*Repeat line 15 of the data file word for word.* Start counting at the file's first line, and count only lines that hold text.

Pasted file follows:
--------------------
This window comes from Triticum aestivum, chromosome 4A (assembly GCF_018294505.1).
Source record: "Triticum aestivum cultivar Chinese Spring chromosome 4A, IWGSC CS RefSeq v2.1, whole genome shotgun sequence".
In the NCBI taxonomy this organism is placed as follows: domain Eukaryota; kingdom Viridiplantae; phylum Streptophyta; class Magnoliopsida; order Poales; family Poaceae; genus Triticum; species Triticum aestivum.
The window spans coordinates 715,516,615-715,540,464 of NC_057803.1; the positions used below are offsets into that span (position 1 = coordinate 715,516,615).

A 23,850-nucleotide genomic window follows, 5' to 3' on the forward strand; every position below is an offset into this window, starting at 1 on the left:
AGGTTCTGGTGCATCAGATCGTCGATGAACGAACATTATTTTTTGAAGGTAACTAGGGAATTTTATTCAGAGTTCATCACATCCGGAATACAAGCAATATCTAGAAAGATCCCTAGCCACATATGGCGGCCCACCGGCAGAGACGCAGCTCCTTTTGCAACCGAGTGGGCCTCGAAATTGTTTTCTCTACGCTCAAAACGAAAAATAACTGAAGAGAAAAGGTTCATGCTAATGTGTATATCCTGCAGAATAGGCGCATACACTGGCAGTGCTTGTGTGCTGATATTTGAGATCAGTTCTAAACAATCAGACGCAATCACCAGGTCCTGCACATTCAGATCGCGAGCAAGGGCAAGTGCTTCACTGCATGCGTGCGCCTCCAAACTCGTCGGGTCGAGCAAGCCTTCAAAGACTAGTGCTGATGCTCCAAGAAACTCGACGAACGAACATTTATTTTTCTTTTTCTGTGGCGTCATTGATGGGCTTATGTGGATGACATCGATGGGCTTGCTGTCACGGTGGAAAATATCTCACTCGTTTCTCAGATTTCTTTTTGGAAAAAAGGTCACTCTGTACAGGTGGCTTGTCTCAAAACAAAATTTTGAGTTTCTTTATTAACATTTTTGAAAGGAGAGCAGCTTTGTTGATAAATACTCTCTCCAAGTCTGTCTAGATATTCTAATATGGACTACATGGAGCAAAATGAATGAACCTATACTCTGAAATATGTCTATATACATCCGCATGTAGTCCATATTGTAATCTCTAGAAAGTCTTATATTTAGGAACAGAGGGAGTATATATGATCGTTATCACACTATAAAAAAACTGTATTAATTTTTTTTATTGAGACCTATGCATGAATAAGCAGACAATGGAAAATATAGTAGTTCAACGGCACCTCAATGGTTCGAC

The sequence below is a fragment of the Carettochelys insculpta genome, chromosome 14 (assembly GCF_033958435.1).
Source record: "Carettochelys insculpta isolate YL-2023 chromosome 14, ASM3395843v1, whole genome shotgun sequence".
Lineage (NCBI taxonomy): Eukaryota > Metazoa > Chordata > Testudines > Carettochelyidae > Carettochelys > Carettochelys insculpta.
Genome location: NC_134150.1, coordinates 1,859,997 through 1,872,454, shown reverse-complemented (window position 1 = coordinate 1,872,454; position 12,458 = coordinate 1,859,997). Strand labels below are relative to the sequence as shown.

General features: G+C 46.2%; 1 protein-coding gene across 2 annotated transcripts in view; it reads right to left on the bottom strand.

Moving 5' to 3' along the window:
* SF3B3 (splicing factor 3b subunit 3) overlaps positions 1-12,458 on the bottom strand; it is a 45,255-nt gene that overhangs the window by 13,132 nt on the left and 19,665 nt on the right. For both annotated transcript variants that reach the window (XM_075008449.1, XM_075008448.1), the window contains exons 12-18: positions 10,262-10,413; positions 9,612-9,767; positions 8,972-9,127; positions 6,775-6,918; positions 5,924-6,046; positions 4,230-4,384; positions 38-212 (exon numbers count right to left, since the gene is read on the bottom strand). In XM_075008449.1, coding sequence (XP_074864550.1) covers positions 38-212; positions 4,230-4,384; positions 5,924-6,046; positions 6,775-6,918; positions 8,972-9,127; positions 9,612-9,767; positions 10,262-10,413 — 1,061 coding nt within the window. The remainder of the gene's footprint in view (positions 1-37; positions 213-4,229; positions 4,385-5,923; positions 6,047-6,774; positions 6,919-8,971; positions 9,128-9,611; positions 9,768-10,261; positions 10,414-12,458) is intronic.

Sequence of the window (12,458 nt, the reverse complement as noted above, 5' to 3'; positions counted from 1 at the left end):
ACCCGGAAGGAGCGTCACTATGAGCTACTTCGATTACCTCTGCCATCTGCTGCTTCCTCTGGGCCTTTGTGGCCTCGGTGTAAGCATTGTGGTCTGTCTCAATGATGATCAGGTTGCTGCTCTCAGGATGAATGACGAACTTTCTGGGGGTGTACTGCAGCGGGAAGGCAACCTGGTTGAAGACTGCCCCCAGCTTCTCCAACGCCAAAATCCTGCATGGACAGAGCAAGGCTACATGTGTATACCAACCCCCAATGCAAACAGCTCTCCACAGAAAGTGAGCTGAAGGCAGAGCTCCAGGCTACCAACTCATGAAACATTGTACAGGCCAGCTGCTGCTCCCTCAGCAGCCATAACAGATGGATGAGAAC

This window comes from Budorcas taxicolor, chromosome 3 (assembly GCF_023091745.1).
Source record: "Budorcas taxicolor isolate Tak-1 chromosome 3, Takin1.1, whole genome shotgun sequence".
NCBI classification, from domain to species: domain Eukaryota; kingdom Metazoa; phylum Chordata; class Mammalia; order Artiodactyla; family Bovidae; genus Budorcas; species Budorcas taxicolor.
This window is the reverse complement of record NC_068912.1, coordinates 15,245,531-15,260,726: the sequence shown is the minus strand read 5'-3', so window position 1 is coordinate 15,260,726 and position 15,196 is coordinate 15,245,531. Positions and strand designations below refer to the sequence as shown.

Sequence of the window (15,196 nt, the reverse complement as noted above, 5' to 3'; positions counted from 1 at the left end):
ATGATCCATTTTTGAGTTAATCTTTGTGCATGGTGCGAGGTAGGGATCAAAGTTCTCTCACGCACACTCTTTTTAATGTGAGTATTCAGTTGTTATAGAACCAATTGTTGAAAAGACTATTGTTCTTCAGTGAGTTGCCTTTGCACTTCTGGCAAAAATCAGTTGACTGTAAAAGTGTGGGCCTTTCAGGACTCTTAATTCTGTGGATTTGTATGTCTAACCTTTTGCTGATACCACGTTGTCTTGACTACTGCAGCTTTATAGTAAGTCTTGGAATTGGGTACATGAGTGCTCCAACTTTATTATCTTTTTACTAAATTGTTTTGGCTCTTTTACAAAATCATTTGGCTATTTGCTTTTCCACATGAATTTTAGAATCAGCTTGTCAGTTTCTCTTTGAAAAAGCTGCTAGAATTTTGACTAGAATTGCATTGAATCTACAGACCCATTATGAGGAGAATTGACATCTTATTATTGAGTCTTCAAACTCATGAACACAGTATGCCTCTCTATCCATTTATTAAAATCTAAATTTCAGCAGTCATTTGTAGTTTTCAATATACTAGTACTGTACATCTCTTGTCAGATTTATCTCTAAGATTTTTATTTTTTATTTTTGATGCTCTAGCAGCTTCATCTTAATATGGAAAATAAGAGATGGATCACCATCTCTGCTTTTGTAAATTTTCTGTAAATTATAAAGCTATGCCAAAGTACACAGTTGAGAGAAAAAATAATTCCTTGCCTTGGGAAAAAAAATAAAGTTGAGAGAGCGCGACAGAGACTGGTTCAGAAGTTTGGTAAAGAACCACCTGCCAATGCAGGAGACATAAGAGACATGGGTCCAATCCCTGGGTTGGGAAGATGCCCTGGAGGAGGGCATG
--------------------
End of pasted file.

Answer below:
ACCCGGAAGGAGCGTCACTATGAGCTACTTCGATTACCTCTGCCATCTGCTGCTTCCTCTGGGCCTTTGTGGCCTCGGTGTAAGCATTGTGGTCTGTCTCAATGATGATCAGGTTGCTGCTCTCAGGATGAATGACGAACTTTCTGGGGGTGTACTGCAGCGGGAAGGCAACCTGGTTGAAGACTGCCCCCAGCTTCTCCAACGCCAAAATCCTGCATGGACAGAGCAAGGCTACATGTGTATACCAACCCCCAATGCAAACAGCTCTCCACAGAAAGTGAGCTGAAGGCAGAGCTCCAGGCTACCAACTCATGAAACATTGTACAGGCCAGCTGCTGCTCCCTCAGCAGCCATAACAGATGGATGAGAAC